Evie Boyd opens the novel in modern day, reflecting on her former life as a part of the “family.” She flashes back to age 14 where she is¬†living a life pretty typical of a teenager in the late 60’s. Her parents are divorced, she is an only child, and she spends her days in suburban California drinking beers in her best friend’s basement, gossiping about girls at school and crushing on¬†the upperclassmen boys. There is nothing especially remarkable about her life, but also nothing horrendous enough for me to buy her slipping into the claws of a murderous cult.

Evie happens upon a group of hippie older girls, with whom she is immediately infatuated. The center of her obsession is Suzanne, the 17-year old female leader. She develops what can only be described as a massive crush on Suzanne,¬†hanging on her every word, doing everything she says. Suzanne and the girls bring Evie back to “the ranch,” where she meets, and,¬†unsurprisingly, hooks up with Russell, aka Charles Manson. Evie becomes a daily¬†fixture at the ranch, and gets away with always ¬†being gone from home by telling her mom she’s sleeping over at her best friend’s. This is another thing that didn’t really make much sense to me in the book; even a somewhat absentee mother would start to think it odd after not seeing her daughter practically the entire summer. And the author does nothing to make us think that Evie’s mom is abusive, an alcoholic, plain old horrible, etc. How does Evie¬†become a full fledged member of a cult with her normal-ish mom not even realizing she’s missing? Anyway, I digress.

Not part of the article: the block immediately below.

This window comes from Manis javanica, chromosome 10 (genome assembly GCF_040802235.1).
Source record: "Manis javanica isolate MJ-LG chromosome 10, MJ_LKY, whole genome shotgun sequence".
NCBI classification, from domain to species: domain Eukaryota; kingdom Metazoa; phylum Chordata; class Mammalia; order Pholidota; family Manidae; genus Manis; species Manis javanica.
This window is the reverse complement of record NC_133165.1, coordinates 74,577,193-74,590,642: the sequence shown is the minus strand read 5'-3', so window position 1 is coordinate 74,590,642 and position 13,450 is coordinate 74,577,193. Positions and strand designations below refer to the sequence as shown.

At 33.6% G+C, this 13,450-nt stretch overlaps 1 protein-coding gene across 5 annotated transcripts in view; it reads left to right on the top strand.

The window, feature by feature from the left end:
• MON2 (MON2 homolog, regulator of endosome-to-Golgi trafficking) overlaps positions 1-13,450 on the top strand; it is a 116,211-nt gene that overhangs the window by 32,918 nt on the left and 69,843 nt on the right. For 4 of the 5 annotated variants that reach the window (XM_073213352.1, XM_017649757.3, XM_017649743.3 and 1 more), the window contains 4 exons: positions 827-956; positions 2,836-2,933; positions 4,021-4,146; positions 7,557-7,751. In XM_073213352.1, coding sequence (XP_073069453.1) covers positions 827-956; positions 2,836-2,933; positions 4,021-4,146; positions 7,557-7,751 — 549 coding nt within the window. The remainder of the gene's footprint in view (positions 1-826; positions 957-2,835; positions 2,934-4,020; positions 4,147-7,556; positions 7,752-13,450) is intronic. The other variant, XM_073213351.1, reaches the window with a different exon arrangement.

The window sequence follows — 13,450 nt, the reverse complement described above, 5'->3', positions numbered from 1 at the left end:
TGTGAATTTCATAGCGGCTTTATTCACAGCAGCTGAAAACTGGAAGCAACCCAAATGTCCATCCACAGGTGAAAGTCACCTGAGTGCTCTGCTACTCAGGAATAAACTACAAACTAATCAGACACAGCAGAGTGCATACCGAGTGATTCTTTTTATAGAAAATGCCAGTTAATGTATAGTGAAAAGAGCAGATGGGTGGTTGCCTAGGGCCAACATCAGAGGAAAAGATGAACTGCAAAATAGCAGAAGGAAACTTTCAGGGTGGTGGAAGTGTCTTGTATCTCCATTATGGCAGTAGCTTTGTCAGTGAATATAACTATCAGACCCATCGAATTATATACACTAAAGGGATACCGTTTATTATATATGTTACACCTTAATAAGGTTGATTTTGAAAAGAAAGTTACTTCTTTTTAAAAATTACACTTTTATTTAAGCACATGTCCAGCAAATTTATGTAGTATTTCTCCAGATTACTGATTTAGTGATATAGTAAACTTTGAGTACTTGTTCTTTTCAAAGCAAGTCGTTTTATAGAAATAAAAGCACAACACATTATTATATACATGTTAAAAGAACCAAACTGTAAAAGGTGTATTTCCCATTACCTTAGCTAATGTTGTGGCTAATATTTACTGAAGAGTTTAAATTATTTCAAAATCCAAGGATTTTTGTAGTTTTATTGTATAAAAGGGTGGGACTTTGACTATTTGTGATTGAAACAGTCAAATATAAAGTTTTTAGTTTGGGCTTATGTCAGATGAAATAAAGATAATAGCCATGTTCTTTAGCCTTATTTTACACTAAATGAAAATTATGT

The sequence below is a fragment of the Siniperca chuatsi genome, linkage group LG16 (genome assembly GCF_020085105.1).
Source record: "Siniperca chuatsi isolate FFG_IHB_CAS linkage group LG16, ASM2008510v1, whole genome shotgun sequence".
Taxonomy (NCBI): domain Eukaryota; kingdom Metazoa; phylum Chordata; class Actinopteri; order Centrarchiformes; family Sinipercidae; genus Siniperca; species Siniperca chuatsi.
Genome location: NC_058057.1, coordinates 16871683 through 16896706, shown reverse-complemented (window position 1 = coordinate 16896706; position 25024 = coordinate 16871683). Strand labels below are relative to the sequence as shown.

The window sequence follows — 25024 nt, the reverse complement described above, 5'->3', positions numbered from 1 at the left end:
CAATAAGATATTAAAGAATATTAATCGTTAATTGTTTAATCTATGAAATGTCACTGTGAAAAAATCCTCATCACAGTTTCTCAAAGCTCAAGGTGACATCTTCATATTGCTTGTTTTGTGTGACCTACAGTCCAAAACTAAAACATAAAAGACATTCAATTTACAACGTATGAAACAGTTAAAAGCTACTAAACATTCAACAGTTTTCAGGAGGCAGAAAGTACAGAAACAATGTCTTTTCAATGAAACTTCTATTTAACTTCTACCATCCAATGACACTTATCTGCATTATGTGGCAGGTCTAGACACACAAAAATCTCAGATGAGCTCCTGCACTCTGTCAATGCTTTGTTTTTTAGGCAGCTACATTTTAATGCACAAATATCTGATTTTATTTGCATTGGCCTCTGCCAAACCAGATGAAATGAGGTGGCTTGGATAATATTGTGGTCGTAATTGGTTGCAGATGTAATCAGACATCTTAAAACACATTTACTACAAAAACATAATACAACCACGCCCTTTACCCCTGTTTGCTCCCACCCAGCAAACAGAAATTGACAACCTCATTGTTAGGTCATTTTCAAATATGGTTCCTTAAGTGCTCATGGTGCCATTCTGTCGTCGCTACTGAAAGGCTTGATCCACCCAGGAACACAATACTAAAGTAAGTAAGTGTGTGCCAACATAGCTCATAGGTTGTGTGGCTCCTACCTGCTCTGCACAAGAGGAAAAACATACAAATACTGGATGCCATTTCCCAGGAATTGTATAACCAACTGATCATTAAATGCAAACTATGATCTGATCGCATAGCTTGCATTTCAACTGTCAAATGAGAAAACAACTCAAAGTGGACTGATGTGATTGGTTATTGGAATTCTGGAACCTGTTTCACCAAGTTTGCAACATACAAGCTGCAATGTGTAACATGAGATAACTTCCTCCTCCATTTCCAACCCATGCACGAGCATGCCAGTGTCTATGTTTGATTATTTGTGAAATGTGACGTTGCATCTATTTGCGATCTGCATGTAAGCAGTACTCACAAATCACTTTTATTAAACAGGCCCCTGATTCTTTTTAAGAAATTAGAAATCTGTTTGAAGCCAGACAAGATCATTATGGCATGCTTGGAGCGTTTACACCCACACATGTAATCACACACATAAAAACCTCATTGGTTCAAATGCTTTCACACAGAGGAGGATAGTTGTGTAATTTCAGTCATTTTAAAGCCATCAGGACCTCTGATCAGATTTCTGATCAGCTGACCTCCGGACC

Evie’s story continues with the family slowly unravelling, eventually to the point of homicide, just as we know to be true in the case of the Manson followers. Sans Helter Skelter. And then that’s just kind of the end. (Did I just ruin it?)

While the literature and prose of this book was gorgeous, I just didn’t love the story nearly as much as I wanted to. And I desperately wanted to love it. I was expecting this book to be one of my favorites of all time, but I found myself struggling to push through certain dry parts. It wasn’t bad, it just wasn’t amazing. Now, if you’re looking for a stellar first-person life-in-a-cult account, check out¬†Holy Hell on Netflix. One of the best cult documentaries I’ve seen (and again, I’ve seen a lot.) Hours of footage and testimonies from folks actually living inside a cult (for 22 years!!!!!)¬†I’ll let you have that nugget of info for free.

3 out of 5 stars.

http://www.emmacline.com